The survey has also shown the LMŠ, the Social Democrats (SD) and the Left would win an outright majority if an election was held now, Mladina says under the headline Šarec's Comeback. Noting the survey was carried out before Tanja Fajon took over as SD leader, Repovž believes her leadership could even further strengthen the trio.
Mladina says that voters seem to have very quickly forgiven Šarec for pushing them into distress by resigning as prime minister at the end of January, which however does not mean an early election is anywhere near.
This is also why it is too early to speculate whether it would be better if some other party than his, for instance, the Left or SD, should take the leading position. It however means that Janša's coalition partners will change their behaviour, with some MPs perhaps considering defecting to opposition parties.
Demokracija: Anti-govt protests
STA, 4 June 2020 - The right-wing magazine Demokracija takes stock of Friday's bicycle protests in the latest editorial, finding that while everyone has a right to protest, police will have to demand the organisers acquire the permission to hold protests in order to protect those who do not protest.
Under the headline Dinner with Cyclists, editor-in-chief Jože Biščak writes that one of those spotted at the protests was Rajko Kenda, the former medical director of the UKC Ljubljana Paediatric Clinic, whom he sees as "caricature and pathetic cry of fighters for democracy".
"The man who ruined paediatrics and child surgery and who (...) knows about everything should have been pedalling an exercise bike at Dob [prison]."
Still, Biščak says that anyone has a right to protest against anything as protest is one of the forms of the freedom of speech.
"The problem is in understanding human freedoms. The Universal Declaration of Human Rights has done much damage. There is much that has been thrown in there, including the right to prosperity. As a result the concepts of rights and freedoms have become totally mixed up."
The editor notes that as a result human rights are now also a right to housing, artistic expression, positive rights that pertain to an individual, while collective rights do not exist.
"Cyclists come to the protest as individuals. As a group, regardless of their numbers, they do not have any special freedoms (or rights).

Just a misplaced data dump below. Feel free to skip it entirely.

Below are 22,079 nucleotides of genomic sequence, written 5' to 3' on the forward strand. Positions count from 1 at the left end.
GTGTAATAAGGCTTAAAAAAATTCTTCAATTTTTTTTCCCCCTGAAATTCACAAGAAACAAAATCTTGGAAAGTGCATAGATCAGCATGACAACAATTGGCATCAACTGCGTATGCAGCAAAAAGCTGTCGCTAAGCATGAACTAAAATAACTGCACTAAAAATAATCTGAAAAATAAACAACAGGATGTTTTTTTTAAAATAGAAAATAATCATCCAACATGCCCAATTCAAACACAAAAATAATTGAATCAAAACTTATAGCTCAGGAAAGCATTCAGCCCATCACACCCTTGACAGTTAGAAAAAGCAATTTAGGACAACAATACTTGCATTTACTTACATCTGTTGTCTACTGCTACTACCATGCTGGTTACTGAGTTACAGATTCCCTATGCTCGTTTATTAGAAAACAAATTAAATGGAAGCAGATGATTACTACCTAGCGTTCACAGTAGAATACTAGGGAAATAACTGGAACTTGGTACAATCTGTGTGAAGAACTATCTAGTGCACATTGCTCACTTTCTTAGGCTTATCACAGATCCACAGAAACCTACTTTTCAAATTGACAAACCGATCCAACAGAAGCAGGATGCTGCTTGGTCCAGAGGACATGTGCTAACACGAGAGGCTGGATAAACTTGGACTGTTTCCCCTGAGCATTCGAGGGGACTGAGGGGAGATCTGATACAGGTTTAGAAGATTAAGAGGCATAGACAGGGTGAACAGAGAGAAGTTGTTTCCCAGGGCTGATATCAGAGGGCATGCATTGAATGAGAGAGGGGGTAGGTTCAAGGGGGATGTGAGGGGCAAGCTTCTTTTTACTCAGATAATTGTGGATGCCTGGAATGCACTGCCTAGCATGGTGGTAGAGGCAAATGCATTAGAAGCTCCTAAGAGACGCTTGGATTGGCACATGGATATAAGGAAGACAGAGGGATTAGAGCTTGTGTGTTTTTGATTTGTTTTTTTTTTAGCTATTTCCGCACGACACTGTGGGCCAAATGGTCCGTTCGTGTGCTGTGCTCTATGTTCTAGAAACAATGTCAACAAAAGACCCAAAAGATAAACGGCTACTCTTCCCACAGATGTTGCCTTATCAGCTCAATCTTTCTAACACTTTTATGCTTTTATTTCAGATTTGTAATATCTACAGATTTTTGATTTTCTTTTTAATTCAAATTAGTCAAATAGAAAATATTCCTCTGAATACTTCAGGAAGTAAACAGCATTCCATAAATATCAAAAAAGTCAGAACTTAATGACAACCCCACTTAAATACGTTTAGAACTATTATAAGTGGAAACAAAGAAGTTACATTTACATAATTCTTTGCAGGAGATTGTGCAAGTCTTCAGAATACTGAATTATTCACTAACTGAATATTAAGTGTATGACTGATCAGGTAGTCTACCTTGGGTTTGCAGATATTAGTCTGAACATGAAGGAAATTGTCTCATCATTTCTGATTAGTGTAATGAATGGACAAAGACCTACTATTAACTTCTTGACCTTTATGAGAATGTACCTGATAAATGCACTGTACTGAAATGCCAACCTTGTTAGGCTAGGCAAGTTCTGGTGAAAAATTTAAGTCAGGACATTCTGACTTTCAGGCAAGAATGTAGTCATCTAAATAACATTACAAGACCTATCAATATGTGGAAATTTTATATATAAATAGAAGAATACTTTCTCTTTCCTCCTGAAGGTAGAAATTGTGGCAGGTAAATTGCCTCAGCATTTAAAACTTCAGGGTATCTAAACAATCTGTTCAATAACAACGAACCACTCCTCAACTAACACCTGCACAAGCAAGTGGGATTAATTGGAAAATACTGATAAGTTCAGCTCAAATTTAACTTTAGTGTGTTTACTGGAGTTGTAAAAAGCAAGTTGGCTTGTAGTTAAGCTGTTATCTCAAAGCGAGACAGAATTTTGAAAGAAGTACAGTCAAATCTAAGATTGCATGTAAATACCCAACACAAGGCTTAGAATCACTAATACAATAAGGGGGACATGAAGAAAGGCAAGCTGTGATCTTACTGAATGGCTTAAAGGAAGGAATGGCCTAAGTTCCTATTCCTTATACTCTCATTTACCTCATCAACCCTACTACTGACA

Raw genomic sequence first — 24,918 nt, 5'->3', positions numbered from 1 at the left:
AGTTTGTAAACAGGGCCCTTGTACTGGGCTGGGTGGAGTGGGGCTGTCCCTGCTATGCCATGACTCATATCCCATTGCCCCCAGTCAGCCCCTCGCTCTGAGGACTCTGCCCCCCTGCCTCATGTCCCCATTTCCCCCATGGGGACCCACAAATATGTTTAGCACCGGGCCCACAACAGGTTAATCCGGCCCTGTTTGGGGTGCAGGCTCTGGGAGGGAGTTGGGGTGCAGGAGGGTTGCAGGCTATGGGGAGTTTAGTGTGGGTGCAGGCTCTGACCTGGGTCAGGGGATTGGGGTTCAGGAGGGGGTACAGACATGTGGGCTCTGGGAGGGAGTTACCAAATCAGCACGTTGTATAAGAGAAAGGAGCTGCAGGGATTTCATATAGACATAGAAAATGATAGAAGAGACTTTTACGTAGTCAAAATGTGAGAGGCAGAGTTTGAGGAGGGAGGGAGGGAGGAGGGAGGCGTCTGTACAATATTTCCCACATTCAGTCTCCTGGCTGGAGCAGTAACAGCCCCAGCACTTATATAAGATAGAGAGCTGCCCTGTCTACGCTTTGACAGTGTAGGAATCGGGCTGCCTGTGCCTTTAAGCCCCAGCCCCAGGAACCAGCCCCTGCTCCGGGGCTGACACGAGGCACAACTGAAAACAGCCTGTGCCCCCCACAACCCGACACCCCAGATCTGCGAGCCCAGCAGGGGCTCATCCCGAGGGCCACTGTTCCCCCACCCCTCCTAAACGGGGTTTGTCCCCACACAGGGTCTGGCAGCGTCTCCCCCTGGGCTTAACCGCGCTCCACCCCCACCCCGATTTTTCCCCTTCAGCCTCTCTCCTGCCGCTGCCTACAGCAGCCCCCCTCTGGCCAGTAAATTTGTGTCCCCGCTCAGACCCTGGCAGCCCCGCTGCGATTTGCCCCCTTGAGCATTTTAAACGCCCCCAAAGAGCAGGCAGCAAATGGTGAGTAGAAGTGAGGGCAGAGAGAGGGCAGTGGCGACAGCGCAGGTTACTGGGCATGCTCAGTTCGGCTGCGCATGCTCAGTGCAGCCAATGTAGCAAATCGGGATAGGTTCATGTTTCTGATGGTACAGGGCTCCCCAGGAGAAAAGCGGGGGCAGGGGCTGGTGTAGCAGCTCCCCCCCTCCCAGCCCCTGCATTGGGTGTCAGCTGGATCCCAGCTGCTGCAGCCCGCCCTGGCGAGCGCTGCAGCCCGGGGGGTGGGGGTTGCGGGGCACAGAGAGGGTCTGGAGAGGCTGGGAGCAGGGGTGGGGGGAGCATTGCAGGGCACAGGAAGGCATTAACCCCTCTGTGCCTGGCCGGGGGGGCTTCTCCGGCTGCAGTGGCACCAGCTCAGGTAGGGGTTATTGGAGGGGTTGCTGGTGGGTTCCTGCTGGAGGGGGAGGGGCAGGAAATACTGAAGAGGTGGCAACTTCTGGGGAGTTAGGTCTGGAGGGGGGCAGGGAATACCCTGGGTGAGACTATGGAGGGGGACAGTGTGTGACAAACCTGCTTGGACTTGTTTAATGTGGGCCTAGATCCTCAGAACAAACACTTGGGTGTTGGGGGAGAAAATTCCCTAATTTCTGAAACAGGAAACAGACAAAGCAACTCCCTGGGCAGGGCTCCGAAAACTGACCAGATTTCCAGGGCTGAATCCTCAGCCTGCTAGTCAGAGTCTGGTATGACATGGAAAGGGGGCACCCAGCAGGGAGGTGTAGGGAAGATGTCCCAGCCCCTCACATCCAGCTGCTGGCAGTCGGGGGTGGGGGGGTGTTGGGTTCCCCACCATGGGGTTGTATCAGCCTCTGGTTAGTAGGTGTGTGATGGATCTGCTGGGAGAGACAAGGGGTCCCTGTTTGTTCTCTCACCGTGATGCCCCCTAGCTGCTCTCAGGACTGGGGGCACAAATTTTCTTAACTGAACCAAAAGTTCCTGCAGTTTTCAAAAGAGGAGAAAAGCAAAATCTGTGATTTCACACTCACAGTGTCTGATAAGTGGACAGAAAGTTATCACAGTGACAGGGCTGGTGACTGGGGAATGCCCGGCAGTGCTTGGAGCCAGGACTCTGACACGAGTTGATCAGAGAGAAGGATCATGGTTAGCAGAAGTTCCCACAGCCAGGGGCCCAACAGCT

"The first problem is the permission for the protest. They do not have one. They come and protest. This is wrong understanding of the rule of law. The permission for a protest rally is not designed for the authorities to check the content but so they know who provides the security and where and when the rally will be held (...)
"Consider what happened if ten of us gathered and we protested by driving in the middle of Slovenska Street. We would be captured like rabbits because we were only ten. That would mean the law of the stronger (...) It is unequal treatment before the law."
Noting that the protests held in support of Janez Janša in front of the Ljubljana court house in 2014 were held with the authorities' permission and in accordance with traffic regulations, Biščak says that while police now wisely let Friday cyclists their way, sooner or alter they will have to demand the organisers get the permission.
"Do not let them worry, they will get one, there is no dictatorship in Slovenia that would prevent anyone from protesting or expressing their views. However, in that way responsibility will be personalised and locations determined, which they will have to respect. So they do not disrupt life in the capital and those 99% of Ljubljana people who are not at the protest."
All our posts in this series are here
STA, 5 June 2020 - Despite the stormy weather, anti-government protesters on bicycles hit the streets of several Slovenian towns for the seventh consecutive Friday, the biggest crowd rallying in the capital Ljubljana.
Even before the protest, a dozen gathered in rain in the square in front of the parliament building in Ljubljana to draw slogans on the ground with chalks.
This has become a new form of protest after a group of protesters were subject to a misdemeanour procedure a week ago for drawing a slogan on the pavement and face fines.